You’ve been in my life for almost as long as I can remember. Stalwart and faithful, you were as proper and unassuming as Sugar was sexy and alluring. Often the two of you made joint appearances in cakes, muffins and cookies; you showed up in pressed khakis, Sugar in black leather. I confess, I gave Sugar the credit for all that deliciousness. I swooned after Sugar when we were apart and my eyes widened at the mere thought of him, whereas I simply took you for granted, a basic if not boring part of the Staff of Life.
Gluten, when I filed for divorce from Sugar last year, you became my rebound relationship. Having forsaken pies and brownies, I clung to you in the form of artisanal breads and gourmet pasta. You made it easier to let Sugar go, and I was grateful that, amidst growing numbers of gluten-free friends, I wasn’t succumbing to their seemingly horrible fate. To stop consuming croissants (even unsweetened), fresh loaves, fettucine and ravioli seemed unbearable. Having already bid farewell to most desserts, and to coffee and alcohol before that, to refrain from eating even more beloved foods felt too threatening.
If we are what we eat, then who would I be if my diet were radically different than, if not completely unrecognizable from, before?
I’d been afraid to answer that question. Until now.
You see, Gluten, your name keeps coming up in research on mood disorders. Word on the street is that, despite your humble and wholesome reputation, you are actually inflammatory, wreaking havoc on digestive tracts and brains around the nation. More and more people are pointing the finger at you as, if not the cause, then an exacerbator of the almost epidemic levels of modern ailments such as depression, anxiety, and attention problems, to name but a few on a long list of maladies. As much as I dislike the word “disorder” (according to whom are moods “orderly”?), I’m also becoming weary of the trajectory and amplitude of my emotional states. As much as I enjoy surfing the exhilarating and sometimes intoxicating waves of inspiration and creativity, I’m growing less enamored of the moments when those same waves crash, leaving me stranded on a beach of despair or floundering in a sea of the blahs.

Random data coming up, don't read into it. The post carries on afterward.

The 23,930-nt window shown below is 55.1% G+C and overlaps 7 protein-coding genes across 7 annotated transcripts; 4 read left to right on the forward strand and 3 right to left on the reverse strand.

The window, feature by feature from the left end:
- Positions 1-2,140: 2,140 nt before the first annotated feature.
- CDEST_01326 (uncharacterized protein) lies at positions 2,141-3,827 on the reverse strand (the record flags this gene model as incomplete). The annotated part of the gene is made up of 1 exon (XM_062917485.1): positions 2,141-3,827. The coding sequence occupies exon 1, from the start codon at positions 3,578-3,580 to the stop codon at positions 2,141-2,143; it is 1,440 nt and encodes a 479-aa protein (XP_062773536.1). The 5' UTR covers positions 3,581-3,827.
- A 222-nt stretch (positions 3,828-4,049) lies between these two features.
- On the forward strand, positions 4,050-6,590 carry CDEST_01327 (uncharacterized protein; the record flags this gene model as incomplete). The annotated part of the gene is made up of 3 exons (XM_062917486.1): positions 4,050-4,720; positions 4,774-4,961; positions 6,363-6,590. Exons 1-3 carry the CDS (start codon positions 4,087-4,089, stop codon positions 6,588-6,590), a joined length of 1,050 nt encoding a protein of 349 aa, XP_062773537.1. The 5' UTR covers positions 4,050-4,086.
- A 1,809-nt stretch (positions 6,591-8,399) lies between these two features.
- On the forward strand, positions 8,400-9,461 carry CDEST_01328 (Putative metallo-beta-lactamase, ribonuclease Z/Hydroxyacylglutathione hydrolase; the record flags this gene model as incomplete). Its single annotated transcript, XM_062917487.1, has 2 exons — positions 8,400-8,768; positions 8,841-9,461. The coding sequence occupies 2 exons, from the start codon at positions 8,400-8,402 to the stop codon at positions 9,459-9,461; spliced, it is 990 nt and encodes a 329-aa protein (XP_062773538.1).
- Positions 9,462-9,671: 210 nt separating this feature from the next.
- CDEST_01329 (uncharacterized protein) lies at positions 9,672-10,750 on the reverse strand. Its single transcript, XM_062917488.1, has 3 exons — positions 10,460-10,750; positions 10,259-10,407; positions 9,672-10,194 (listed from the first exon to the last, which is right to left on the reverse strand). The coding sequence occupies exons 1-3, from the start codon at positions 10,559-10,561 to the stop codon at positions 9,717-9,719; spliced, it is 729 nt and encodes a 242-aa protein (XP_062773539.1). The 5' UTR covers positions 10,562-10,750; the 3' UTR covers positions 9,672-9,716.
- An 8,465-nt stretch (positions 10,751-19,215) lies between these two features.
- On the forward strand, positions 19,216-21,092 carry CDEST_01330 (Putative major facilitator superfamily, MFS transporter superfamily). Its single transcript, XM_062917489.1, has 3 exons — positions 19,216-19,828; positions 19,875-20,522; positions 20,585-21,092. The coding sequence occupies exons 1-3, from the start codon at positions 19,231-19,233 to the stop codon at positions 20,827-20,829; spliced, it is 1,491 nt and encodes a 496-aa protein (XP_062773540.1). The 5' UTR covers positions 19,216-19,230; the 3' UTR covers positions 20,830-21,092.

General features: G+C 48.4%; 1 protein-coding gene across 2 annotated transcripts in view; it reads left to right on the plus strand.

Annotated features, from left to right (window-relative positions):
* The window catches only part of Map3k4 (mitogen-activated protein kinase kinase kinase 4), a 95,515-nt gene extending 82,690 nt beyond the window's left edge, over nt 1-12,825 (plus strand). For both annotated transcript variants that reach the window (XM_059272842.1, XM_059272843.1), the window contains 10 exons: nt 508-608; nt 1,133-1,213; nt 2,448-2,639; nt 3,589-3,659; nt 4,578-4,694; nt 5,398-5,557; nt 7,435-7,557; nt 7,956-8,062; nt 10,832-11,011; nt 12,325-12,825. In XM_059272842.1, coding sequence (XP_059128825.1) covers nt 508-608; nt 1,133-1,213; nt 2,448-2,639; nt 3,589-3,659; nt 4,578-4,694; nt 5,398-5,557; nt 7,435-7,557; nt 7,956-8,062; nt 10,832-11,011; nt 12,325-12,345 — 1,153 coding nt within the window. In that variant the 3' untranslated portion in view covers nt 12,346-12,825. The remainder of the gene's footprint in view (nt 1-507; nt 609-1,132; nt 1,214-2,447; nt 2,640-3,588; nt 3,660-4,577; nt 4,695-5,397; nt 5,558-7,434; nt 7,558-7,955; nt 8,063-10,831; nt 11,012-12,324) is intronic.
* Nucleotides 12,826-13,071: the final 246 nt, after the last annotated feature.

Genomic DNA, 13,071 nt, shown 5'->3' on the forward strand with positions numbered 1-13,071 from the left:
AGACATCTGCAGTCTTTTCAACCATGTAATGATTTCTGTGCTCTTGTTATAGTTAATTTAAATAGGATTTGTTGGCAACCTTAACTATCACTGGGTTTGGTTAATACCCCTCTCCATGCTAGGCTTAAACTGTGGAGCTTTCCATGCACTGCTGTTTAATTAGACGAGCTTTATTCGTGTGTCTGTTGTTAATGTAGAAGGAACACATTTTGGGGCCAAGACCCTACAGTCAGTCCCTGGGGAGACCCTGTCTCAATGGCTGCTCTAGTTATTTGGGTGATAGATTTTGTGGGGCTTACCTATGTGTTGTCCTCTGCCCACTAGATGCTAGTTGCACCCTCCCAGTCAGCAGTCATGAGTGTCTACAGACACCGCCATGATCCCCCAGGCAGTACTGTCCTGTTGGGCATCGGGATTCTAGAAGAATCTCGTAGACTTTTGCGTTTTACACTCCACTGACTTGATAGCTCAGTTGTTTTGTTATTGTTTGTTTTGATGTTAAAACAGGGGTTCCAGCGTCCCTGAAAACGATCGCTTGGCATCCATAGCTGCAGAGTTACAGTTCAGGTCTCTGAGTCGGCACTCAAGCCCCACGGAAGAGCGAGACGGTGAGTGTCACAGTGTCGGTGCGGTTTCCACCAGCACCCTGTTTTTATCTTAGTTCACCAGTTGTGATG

Gluten, did I hear you say there are prescription drugs for that, so I don’t have to ditch you?
At various times over the years, along with therapy, I’ve tried different medications when life circumstances felt unbearably overwhelming or overwhelmingly unbearable, such as when my father passed away. Sometimes they helped, but even small, sub-therapeutic doses disturbed my highly sensitive brain and nervous system, creating side effects. But since you’ve been in my life all along, Gluten, I can’t help but wonder if it was you who’s been mucking up my biochemistry behind the scenes, often as Sugar’s stealthy sidekick. You evaded detection and let Sugar take all the blame.
In recent weeks, I’ve been doing some homework on nutrition. I’ve heard compelling stories of people who have either reversed, slowed, or halted the progression of serious illnesses such as Multiple Sclerosis and Parkinson’s through careful eating and supplements alone, ditto for folks who’ve struggled with anxiety and depression. I hate to break the news to you, Gluten, but not only did you fail to make the A-list for for these people’s diets, you weren’t considered at all. Instead, they are eating heaping piles of vegetables, a small side of protein and carefully selected supplements. Although I totally empathize with your rejected status, Gluten, having been chosen last for softball in elementary school, I am considering booting you from my nutritional team.
You see, I didn’t set out to eliminate you from my life, but lately I’ve been experimenting with eating more raw foods. The greater amount of kale, spinach, pears, arugula, carrots, beets, and apples I eat, the more energized and clean I feel. I no longer reach for you, Gluten, as reflexively as I once did, knowing you’d always be there to both fill my stomach and ease feelings of emptiness. Still, when I eat the occasional wheat cracker, I’ve noticed I feel slightly less good than before.
Or so I believe. It’s possible that my mind, eager if not desperate to find a non-pharmaceutical fix for a chronic condition, convinced me that a few crackers contributed to the slightest sensation of sluggishness and dullness. Therefore, I am willing to give you the benefit of the doubt, Gluten. I am proposing a separation of three months to see how I feel without you: that’s right, no phone calls, texts or e-mails during that time, no matter how much you miss me. Please don’t try to sneak in for a visit, hiding in the likes of soy sauce and salad dressing. After 12 weeks or so, I’ll invite you over for a meal. Maybe we’ll gaze into each other’s eyes over a plate of linguine, or we’ll share a sandwich on focaccia or rye. I’ll chew carefully and observe what happens. Should I feel groggy or hungover, I’ll know that we aren’t meant to be together.
Thanks for the memories, Gluten, and please don’t take whatever happens next personally.